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East Midlands recovery relies on bridging skills gaps, says Lloyds Banking Group report

East Midlands recovery relies on bridging skills gaps, says Lloyds Banking Group report

Lloyds Banking Group has unveiled The Big Conversation: Helping Britain Recover report which harnesses insights gathered from business leaders, policy-makers, and community leaders around the UK and highlights strong calls from stakeholders for a bespoke regional approach to the economic recovery.

  • Lloyds Banking Group unveils The Big Conversation report which highlights UK recovery plans must consider each nation’s and region’s unique economic and social factors.

The report follows the Group convening 22 discussions with over 900 local businesses, industry leaders, politicians and experts across the UK’s nations and regions. In the East Midlands, the Going For Growth – Unlocking Potential in the East Midlands event discussed how government, business groups and financial institutions can work together to help the region’s businesses bridge the skills gap by taking on new employees and training up their workforce. A particular focus from the event was access to apprenticeships and concerns that, with the average cost of an apprentice at £8,000 per annum, the economic downturn will lead businesses to reduce or eliminate participation in apprenticeship schemes.

Lloyds Banking Group used its network to bring together participants at a time when listening, sharing experiences and a sense of community is even more important than ever before. These roundtables were hosted virtually over three months and saw panels come together to discuss the challenges and opportunities they’ve faced this year and share ideas for building a sustainable recovery across the UK.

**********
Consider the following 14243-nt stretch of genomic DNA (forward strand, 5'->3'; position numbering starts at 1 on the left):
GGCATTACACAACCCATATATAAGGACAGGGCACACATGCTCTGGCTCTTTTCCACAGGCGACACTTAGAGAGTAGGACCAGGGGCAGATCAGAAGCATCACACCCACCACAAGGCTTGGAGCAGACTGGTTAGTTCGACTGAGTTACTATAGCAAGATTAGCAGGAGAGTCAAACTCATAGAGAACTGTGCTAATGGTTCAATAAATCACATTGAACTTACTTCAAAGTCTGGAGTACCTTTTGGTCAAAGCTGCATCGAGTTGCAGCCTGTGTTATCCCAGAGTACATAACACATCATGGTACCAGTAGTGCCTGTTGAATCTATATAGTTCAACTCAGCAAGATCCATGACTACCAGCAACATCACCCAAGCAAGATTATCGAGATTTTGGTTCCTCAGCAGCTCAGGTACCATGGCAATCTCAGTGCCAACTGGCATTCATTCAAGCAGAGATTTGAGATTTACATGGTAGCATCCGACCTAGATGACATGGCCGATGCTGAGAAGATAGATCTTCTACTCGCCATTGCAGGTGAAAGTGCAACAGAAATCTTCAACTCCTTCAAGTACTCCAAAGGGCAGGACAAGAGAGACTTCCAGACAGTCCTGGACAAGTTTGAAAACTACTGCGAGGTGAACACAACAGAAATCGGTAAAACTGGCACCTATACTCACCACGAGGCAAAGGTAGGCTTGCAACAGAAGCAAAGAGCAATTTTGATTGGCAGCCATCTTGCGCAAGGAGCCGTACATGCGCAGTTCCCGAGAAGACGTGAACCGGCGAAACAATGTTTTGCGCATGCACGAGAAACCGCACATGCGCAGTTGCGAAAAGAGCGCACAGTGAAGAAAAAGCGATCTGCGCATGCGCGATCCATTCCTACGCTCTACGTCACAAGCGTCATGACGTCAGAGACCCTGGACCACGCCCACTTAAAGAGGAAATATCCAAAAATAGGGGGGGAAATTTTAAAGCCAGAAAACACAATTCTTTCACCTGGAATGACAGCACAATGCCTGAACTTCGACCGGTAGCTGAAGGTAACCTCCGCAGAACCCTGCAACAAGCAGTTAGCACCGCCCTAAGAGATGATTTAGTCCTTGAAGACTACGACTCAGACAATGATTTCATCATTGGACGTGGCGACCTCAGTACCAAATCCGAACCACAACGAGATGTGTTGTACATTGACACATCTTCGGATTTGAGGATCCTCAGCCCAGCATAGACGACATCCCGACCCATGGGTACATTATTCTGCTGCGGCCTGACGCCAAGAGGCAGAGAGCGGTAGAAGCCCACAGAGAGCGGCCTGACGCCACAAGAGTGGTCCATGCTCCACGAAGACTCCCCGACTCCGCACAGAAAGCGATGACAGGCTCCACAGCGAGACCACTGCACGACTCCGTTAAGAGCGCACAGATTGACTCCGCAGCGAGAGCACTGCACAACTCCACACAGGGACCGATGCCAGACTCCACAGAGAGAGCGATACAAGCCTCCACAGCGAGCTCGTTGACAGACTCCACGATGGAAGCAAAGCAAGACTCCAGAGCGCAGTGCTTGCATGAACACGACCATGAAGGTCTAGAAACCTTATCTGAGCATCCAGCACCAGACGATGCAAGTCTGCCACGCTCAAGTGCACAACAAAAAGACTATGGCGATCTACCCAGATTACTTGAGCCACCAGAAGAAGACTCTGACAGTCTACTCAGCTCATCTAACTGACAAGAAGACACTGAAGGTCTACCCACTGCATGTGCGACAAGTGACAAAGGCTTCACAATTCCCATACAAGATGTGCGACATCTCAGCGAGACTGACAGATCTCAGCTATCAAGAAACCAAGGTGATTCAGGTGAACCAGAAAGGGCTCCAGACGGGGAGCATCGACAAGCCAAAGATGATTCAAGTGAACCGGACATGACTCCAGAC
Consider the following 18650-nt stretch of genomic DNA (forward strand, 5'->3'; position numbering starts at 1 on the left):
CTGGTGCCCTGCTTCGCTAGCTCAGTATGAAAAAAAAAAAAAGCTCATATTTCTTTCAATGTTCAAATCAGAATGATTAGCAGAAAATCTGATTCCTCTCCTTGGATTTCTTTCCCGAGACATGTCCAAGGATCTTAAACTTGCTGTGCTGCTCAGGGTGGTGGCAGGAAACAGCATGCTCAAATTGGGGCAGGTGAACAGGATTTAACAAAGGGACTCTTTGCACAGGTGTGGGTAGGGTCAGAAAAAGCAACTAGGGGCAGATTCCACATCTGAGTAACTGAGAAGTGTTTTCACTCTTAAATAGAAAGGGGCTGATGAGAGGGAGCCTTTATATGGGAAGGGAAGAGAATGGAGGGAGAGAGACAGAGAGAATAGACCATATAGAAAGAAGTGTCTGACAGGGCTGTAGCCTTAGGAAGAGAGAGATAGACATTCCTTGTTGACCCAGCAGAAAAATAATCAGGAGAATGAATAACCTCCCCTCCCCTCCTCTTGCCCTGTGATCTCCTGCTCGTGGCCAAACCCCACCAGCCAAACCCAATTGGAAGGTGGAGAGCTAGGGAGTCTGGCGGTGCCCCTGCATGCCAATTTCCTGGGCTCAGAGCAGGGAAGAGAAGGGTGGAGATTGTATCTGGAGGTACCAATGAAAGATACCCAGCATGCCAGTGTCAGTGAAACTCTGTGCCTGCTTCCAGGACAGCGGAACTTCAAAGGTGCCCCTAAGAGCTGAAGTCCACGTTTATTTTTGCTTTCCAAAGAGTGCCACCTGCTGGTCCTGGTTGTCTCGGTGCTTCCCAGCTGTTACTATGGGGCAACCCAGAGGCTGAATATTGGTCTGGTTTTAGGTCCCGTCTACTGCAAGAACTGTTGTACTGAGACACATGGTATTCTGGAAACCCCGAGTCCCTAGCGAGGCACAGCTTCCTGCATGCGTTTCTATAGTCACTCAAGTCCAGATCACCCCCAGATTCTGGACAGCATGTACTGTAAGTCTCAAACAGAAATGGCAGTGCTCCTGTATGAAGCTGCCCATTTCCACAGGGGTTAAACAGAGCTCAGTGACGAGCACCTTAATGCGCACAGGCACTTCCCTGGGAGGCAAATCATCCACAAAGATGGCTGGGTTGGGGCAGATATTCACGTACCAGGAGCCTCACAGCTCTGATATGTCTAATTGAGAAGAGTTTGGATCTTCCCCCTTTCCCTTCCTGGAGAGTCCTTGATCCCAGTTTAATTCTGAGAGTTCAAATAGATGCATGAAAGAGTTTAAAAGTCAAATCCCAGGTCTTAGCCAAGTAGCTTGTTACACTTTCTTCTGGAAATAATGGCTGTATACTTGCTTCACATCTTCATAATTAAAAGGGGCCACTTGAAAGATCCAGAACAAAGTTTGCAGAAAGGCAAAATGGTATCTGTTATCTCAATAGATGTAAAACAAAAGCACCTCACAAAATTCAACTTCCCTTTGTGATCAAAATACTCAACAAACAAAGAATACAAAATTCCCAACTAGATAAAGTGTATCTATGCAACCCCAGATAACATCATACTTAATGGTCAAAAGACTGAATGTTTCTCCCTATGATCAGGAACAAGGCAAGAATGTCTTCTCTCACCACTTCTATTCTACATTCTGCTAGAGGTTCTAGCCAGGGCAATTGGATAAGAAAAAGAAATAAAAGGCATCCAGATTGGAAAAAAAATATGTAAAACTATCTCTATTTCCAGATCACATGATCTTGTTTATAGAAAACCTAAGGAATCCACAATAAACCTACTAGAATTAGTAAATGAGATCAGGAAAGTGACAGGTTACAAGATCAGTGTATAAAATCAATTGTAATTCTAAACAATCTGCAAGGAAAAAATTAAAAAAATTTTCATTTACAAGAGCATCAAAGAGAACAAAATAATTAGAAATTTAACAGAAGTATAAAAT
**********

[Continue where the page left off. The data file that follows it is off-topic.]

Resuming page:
Nationally, the conversations explored the critical areas of support needed to help rebuild communities and inform public policy and also identified emerging consensus on what is required to support the UK’s recovery. The insights will help shape future Group strategy. Discussions focused on support for SMEs, digital skills, agriculture, housing, household finances, electric vehicles and sustainability.

In the process of sharing experiences, stories of outstanding resilience emerged: business models pivoting to exploit online retail opportunities, production lines integrating social distancing measures and employees retraining in digital skills to equip them, and their firms, for the future. A clear consensus that collaboration and innovation must be at the heart of the recovery came to the fore.

Jo Harris, Lloyds Banking Group Ambassador for the Midlands, said:

“It has never been more important for the East Midlands’ SMEs, education providers, local authorities and banks to come together and share experiences and recommendations for how we address the region’s skills gaps.

“Financial support will be critical for helping new talent come through and we’ll be supporting with this through the Apprenticeship Levy and by raising awareness of other services available to firms.

“By continuing to collaborate we can put the recommendations of this report into practice to support the region’s economic recovery.”


The politicians, businesses, campaigners and community leaders involved in the events made it clear that they want to see regionally focused recovery strategies, shaped by local voices for local economies, to ensure the right solutions are put in place.

António Horta-Osório, CEO of Lloyds Banking Group, added:

“After nearly a year of huge upheaval for our personal and professional lives, we know that it’s more important than ever that we all take the time to listen. Given our depth of expertise and our presence across the UK’s nations and regions, we were able to bring together a vibrant network of businesses, industry experts and MPs so we could all listen and learn from each other’s experiences.

“A huge amount was discussed in the course of The Big Conversation, but a few themes became particularly clear. For me, the most striking of which was that while there were many shared experiences among businesses in certain sectors, the largest differences were in the experiences of businesses and communities in different geographies. This makes a tailored, regionally-led and regionally-informed approach to our national recovery essential.”


Derby-headquartered independent food wholesaler Zest Food Service launched a home delivery service for its produce, with the support of Lloyds Bank. Amid extensive coronavirus disruption to its usual customer base, the business was able to diversify its offering. Encouraged by significant initial demand, the business also opened pop-up shops in Derby and its suburbs to help reach its customers.

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